Review—The Lady and the Peacock
By Hnin Wathan 27 July 2012
Burma has been in the limelight for the past few months. A number of reforms have been carried out by the quasi-civilian government led by reformist President Thein Sein, including the release of political prisoners and Aung San Suu Kyi’s National League for Democracy being entering Parliament.
The response from the international community has also been rather optimistic with the easing of economic sanctions by the United States and European Union. Many foreign companies including General Electric and Coca Cola have made moves to invest in Burma.
And, of course, when people talk about Burma, it is impossible to leave out Suu Kyi, who spent much of the last two decades under house arrest.
In Burma, people throng to listen to her speeches and to catch a glimpse of her visits. The Nobel Laureate’s picture is now regular features in Burma’s media—as if it guarantees increased sales—and also widely posted in social networks such as Facebook.
Wherever Suu Kyi travels, she is embraced with warmth, love and admiration—not only by Burmese people but also the international community. More than ever, she has become a global icon after being able to travel outside Burma for the first time to attend forums and officially accept her Nobel Peace Prize in Norway.
A number of books have been written about the 67-year-old and her role in Burma’s political struggle. The Lady and the Peacock by Peter Popham—the latest biography on Suu Kyi—takes on a more personal outlook of her life.
Popham includes journal entries of Ma Theingi who was Suu Kyi’s personal assistant and companion during her arduous election campaign tour of 1989 and with whom she later fell out. Those journal entries were recorded at the request of Michael Aris, Suu Kyi’s husband, and were made available to the author through an anonymous friend.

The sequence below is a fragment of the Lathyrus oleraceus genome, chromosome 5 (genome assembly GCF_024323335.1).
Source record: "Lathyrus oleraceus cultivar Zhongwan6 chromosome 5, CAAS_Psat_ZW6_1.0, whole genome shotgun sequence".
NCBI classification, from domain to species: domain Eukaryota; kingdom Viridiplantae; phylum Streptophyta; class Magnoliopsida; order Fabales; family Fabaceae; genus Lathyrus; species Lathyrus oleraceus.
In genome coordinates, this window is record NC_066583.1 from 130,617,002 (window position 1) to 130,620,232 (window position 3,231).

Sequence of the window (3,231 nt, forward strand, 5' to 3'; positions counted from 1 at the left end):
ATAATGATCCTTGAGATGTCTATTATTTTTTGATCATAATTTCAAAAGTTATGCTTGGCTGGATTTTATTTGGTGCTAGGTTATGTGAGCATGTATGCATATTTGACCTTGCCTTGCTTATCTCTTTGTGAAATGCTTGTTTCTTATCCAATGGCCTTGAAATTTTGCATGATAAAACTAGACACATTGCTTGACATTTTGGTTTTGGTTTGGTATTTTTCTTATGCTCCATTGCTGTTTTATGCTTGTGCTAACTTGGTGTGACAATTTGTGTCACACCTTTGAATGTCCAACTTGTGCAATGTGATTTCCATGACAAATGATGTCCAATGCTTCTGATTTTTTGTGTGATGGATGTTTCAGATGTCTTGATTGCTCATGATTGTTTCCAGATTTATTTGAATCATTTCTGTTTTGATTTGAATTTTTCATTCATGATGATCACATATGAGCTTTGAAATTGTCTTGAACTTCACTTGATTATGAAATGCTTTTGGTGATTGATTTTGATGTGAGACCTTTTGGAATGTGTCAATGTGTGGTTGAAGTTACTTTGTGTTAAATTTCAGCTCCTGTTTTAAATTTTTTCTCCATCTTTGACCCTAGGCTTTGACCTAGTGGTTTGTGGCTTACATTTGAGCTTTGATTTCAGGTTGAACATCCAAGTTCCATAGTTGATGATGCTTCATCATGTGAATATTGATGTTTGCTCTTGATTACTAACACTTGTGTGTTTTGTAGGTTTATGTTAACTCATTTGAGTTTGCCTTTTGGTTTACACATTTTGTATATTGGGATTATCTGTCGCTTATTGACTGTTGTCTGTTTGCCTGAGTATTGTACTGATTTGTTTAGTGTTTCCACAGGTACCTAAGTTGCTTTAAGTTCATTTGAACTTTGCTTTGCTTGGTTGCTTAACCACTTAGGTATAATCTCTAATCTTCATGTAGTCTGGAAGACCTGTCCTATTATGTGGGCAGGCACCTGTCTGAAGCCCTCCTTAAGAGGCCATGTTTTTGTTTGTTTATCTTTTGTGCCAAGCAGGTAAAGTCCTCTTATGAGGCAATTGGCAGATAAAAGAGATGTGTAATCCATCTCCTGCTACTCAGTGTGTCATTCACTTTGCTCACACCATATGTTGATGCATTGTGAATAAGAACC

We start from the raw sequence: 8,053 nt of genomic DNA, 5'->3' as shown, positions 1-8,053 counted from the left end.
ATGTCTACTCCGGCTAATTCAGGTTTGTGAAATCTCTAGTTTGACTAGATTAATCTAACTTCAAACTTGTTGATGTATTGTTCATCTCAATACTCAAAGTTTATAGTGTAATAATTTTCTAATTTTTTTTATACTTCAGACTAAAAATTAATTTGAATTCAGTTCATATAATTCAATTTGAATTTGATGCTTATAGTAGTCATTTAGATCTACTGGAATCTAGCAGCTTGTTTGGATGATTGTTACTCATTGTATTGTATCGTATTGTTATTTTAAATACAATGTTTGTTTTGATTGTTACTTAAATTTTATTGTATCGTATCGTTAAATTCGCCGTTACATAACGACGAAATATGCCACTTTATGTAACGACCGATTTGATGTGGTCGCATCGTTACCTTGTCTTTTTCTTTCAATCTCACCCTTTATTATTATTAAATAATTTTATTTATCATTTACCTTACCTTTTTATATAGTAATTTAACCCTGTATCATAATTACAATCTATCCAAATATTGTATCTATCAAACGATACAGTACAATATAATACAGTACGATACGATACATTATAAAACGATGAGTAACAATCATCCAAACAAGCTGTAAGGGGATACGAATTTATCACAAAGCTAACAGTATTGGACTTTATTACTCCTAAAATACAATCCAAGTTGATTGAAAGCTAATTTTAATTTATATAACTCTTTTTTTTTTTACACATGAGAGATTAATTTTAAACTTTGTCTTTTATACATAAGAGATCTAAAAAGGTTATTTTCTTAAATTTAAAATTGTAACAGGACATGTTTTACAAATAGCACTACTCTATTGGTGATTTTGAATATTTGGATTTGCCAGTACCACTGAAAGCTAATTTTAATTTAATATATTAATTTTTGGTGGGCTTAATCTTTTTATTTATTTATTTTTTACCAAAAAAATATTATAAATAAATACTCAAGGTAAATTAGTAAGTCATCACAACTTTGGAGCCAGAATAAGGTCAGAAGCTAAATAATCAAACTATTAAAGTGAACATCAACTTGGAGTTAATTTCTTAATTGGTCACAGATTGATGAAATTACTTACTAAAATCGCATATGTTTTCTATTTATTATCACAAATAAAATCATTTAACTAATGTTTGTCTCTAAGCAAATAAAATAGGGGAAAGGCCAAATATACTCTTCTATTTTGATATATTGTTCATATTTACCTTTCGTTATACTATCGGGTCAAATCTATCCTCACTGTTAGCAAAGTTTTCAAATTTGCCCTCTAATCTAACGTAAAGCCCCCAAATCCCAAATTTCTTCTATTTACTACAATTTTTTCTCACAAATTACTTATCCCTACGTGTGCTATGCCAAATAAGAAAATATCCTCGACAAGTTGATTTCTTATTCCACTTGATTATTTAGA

By dividing the book into five parts—Suu Kyi’s father Gen Aung San; her years growing up in India; her life in England; her involvement in Burmese politics from 1988 to 2002; and after 2002—Popham attempts to analyze Suu Kyi’s life and how her family background and the historical events in Burma have shaped who she is today.
He does a fine job of depicting the different stages of Suu Kyi’s life: from her formative years, to a student, then a housewife and finally an inspirational political leader for the Burmese people.
Many of Suu Kyi’s attributes are also excellently portrayed in the book: her sense of duty for being “her father’s daughter;” her strong morality regarding Burmese traditions and culture despite growing up in foreign countries; and her sense of discipline with her children.
Popham also describes her resolute determination and courage when sticking to her goals despite being subjected to physical and mental hardships—the house arrest for most of her years in Burma; the denial of a visa to her dying husband; the brutal attack on her life in Depayin in 2003 when many of her supporters were killed trying to protect her.
Through interviews and comments made by Suu Kyi’s close friends in Oxford, rare snippets about her are included. Like many others in life, she studied a course in which she was not interested at the insistence of her strict mother and ended up with an underwhelming third class degree albeit at prestigious Oxford University. Popham is such an accomplished storyteller that most people will be caught up in his description and narration about events in Suu Kyi’s life.